Purtscher's or Purtscher-like retinopathy is an occlusive retinal microangiopathy most commonly developed after craniocerebral trauma, thoracic crushing injury, acute pancreatitis, renal failure, various kinds of autoimmune diseases, or due to the administration of a multitude of chemotherapeutic agents or [1-2]. We describe here a case of Purtscher-like retinopathy associated with systemic antibiotic anaphylaxis, and review the literatures on this rare condition.CASE REPORT
An 18-year-old female inpatient of rheumatology department presented subacute painless decreased vision in both eyes. She had a history of intravenous use of pazufloxacin 2 weeks before admission due to high fever, chill and sore-throat. Itching rashes appeared on her chest and back 3 days after the drug administration and consequently the drug was withdrawn and changed to cefazolin. One week later she was admitted because of deterioration of her whole body condition and was diagnosed as anaphylaxis probably due to pazufloxacin. During the first week after admission, she underwent epileptic seizure twice. Imaging examination showed pulmonary interstitial changes, plural effusion, pericardial effusion, and pelvic carving effusion. Visual acuity was counting fingers in each eye. No inflammation in anterior chamber and vitreous body presented. Ocular fundus examination showed bilateral multiple cottonwool spots and Purtscher flecken around the optic disc, and a few intra-retinal hemorrhages (Fig. 1).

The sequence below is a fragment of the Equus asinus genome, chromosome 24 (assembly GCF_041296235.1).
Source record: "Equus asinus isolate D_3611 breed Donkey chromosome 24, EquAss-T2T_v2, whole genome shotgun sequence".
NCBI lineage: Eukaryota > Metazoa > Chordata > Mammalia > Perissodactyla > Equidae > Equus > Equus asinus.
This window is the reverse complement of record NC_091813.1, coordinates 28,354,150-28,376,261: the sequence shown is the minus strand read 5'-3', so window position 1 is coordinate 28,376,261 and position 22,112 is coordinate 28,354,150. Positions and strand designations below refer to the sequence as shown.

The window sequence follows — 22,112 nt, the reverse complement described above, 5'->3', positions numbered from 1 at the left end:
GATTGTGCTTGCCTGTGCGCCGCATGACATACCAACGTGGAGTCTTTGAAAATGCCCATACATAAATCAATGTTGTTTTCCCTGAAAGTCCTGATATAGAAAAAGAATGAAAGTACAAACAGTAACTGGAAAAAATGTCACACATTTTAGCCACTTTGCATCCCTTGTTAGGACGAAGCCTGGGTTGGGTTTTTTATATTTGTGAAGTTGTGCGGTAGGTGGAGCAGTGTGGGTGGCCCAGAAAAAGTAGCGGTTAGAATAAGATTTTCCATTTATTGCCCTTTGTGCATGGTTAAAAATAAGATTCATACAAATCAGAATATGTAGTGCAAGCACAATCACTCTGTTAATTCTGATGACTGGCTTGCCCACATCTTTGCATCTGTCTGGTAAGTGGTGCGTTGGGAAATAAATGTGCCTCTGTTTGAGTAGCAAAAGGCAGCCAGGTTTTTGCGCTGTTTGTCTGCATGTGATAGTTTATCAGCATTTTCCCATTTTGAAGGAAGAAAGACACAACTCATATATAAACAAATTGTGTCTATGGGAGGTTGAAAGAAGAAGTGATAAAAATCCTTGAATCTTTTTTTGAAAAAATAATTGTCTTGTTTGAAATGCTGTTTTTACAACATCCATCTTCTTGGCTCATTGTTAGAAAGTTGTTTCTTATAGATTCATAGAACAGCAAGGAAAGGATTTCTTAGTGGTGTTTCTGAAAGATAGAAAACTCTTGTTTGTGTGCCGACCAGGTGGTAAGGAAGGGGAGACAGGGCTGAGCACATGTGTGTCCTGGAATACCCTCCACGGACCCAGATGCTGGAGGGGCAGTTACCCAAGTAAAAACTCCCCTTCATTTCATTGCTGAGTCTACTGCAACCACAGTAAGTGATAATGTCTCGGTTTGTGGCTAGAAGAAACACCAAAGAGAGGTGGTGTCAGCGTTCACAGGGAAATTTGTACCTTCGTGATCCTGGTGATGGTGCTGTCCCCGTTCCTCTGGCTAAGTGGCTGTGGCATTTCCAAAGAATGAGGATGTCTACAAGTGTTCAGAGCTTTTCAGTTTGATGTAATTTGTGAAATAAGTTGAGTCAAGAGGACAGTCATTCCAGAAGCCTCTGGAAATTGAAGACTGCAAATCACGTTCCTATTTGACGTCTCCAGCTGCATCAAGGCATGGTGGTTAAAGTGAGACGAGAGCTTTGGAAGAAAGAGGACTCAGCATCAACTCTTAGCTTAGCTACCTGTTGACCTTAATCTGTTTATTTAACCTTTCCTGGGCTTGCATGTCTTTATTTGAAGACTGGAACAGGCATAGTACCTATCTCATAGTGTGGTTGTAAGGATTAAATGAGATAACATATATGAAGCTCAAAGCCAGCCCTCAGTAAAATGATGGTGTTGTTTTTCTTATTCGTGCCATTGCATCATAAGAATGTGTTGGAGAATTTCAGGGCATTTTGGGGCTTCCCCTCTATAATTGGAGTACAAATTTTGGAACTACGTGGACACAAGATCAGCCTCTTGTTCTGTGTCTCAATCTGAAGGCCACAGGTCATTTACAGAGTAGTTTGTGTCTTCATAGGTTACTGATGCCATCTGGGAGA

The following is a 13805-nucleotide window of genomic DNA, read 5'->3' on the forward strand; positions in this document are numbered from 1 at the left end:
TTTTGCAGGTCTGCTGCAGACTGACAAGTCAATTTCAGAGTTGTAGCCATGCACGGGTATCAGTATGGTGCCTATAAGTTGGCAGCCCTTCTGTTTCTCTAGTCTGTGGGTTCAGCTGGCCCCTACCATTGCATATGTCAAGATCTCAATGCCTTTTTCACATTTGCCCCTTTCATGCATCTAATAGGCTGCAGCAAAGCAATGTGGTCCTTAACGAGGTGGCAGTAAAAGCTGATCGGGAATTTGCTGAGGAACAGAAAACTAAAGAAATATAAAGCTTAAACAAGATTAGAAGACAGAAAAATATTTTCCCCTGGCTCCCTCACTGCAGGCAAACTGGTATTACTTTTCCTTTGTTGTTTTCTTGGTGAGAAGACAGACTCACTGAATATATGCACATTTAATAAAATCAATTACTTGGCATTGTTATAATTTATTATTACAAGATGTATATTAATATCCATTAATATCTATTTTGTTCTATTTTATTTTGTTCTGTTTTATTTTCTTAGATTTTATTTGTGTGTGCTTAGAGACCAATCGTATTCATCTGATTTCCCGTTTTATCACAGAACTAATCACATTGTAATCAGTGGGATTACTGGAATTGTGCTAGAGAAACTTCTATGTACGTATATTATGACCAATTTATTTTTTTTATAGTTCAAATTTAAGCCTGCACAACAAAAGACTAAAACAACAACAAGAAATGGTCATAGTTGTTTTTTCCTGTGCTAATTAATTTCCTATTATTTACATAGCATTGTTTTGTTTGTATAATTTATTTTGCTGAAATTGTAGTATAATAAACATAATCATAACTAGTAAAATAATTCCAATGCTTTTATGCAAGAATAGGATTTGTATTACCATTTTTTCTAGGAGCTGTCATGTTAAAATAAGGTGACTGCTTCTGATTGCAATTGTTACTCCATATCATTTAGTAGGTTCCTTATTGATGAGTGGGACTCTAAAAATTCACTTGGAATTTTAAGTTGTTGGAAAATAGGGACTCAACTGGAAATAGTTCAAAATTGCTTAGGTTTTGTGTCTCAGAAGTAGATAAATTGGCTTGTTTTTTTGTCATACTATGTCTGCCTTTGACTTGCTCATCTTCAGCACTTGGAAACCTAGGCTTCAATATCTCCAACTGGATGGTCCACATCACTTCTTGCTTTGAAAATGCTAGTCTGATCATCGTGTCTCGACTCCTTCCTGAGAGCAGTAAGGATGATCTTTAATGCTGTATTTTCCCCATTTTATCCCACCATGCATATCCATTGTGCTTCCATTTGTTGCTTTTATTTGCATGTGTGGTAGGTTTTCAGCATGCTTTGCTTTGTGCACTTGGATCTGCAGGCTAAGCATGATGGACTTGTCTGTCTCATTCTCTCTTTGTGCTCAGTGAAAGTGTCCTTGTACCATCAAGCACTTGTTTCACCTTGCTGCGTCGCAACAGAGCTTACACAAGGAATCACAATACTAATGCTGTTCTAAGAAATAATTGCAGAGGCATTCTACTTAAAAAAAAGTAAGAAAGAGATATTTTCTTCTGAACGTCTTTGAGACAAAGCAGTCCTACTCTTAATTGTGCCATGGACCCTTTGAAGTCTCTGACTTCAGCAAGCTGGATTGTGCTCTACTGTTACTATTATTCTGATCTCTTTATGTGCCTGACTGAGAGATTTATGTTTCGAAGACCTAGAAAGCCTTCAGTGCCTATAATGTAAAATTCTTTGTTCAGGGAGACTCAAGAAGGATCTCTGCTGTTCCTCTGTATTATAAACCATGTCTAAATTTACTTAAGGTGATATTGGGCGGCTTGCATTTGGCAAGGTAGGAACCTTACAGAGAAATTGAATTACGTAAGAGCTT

Fluorescein angiography showed retinal vein tortuous expansion, retinal arterial and capillary occlusion around the optic disc and macular non-perfusion in the early stage (Fig. 2A & B) and vessel wall staining, leakage of veins, venules and some arterioles in the late phase (Fig. 2C & D). OCT showed inter-retinal edema and structure disorganization of macular due to exudate and leakage (Fig. 3). Bilateral Purtscher-like retinopathy was diagnosed, probably caused by antibiotic pazufloxacin anaphylaxis. After pulse corticosteroid, administration of anti-anaphylactic agent, and general support therapy for one month, the patient recovered systemically. Despite twice intravitreal injection of steroid and Ranibizumab, there were still large area of capillary non-perfusion and neovacularizations developed in the bilateral retina, resulting in vitreous hemorrhage. The patient's visual acuity was still light perception after right-eye vitrectomy and presented no improvement during the postoperative follow-up of two years.